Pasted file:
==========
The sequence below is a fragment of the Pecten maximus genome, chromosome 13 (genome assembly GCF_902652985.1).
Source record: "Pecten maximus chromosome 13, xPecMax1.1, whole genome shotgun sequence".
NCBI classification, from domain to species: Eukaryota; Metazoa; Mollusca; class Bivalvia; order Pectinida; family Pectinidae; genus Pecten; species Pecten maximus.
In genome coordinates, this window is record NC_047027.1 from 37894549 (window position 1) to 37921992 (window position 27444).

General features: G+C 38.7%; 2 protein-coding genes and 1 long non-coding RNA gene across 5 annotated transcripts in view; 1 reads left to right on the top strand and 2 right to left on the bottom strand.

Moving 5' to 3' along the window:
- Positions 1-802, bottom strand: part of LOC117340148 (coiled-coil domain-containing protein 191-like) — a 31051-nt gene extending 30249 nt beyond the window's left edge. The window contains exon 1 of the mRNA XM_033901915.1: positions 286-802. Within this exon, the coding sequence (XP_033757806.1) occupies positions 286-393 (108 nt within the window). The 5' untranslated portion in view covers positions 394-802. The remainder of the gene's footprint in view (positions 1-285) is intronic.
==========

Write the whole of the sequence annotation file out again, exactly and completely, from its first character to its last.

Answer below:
The sequence below is a fragment of the Pecten maximus genome, chromosome 13 (genome assembly GCF_902652985.1).
Source record: "Pecten maximus chromosome 13, xPecMax1.1, whole genome shotgun sequence".
NCBI classification, from domain to species: Eukaryota; Metazoa; Mollusca; class Bivalvia; order Pectinida; family Pectinidae; genus Pecten; species Pecten maximus.
In genome coordinates, this window is record NC_047027.1 from 37894549 (window position 1) to 37921992 (window position 27444).

General features: G+C 38.7%; 2 protein-coding genes and 1 long non-coding RNA gene across 5 annotated transcripts in view; 1 reads left to right on the top strand and 2 right to left on the bottom strand.

Moving 5' to 3' along the window:
- Positions 1-802, bottom strand: part of LOC117340148 (coiled-coil domain-containing protein 191-like) — a 31051-nt gene extending 30249 nt beyond the window's left edge. The window contains exon 1 of the mRNA XM_033901915.1: positions 286-802. Within this exon, the coding sequence (XP_033757806.1) occupies positions 286-393 (108 nt within the window). The 5' untranslated portion in view covers positions 394-802. The remainder of the gene's footprint in view (positions 1-285) is intronic.